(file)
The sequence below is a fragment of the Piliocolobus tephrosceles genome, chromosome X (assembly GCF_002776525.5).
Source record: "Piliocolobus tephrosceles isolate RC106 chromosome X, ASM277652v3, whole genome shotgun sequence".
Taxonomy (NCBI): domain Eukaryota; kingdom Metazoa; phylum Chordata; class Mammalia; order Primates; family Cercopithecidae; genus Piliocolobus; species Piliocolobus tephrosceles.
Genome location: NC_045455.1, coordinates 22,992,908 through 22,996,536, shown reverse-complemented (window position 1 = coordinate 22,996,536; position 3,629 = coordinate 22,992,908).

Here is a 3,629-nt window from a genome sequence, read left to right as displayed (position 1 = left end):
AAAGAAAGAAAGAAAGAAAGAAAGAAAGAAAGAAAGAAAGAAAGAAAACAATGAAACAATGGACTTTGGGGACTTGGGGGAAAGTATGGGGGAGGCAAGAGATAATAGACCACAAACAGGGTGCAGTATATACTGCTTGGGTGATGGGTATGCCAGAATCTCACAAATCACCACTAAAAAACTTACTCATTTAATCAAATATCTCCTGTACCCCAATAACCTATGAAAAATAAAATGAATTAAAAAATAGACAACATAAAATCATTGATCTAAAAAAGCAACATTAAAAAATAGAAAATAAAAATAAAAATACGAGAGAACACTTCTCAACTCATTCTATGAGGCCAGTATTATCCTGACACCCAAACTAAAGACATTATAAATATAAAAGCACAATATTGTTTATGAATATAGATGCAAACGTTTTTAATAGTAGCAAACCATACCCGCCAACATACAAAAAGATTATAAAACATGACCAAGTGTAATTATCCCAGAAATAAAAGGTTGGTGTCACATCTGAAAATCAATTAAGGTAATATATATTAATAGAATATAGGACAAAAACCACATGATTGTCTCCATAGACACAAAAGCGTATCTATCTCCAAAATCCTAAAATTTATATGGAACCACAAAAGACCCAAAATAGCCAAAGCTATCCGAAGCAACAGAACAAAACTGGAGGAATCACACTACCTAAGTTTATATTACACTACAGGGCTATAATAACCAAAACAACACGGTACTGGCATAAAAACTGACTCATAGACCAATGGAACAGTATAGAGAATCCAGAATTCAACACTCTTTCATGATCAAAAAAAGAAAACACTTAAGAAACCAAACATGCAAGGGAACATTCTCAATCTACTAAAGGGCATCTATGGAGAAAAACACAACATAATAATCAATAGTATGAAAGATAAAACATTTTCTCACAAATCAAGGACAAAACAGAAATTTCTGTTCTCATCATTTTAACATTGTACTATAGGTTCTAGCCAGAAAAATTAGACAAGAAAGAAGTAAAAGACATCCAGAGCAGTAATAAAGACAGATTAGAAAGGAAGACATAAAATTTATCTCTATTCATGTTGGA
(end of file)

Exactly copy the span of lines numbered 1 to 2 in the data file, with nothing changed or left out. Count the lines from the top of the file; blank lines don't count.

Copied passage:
The sequence below is a fragment of the Piliocolobus tephrosceles genome, chromosome X (assembly GCF_002776525.5).
Source record: "Piliocolobus tephrosceles isolate RC106 chromosome X, ASM277652v3, whole genome shotgun sequence".